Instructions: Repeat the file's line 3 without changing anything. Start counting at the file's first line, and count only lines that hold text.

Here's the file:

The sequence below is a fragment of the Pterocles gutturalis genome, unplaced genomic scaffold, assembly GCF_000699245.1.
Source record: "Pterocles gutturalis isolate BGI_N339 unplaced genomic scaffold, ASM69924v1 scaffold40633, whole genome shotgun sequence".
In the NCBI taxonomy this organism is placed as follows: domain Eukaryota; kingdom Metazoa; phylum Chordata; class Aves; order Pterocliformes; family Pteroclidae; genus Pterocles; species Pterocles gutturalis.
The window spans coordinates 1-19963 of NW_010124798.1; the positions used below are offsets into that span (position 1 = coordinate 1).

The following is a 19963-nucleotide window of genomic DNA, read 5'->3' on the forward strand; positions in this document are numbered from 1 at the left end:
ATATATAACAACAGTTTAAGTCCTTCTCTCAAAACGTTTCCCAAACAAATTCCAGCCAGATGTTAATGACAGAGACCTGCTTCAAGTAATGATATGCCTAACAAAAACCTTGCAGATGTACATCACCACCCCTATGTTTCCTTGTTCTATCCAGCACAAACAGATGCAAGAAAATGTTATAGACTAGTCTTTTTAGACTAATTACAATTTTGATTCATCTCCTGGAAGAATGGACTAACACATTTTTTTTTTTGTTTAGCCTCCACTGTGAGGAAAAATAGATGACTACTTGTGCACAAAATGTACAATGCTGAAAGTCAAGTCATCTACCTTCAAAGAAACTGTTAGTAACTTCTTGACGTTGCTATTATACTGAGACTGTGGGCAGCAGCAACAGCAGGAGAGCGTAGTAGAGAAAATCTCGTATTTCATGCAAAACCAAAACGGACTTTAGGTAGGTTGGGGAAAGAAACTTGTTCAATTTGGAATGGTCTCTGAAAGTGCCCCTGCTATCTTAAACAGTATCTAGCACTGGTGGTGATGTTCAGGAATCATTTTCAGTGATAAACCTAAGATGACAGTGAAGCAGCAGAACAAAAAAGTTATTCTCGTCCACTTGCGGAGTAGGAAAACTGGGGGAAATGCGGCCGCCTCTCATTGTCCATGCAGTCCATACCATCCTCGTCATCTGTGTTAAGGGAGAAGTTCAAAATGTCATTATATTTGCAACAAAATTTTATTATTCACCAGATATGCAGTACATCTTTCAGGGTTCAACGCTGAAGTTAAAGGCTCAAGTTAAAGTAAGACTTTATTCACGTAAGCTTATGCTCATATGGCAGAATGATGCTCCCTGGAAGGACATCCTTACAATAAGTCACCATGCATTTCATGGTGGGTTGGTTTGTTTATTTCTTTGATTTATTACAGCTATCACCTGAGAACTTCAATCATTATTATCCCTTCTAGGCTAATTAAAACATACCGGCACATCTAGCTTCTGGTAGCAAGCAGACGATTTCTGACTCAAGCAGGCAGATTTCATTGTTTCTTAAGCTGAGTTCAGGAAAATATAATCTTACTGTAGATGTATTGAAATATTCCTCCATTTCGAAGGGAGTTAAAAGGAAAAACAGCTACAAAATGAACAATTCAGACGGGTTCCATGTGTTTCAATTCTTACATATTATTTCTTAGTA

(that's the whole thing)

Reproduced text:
In the NCBI taxonomy this organism is placed as follows: domain Eukaryota; kingdom Metazoa; phylum Chordata; class Aves; order Pterocliformes; family Pteroclidae; genus Pterocles; species Pterocles gutturalis.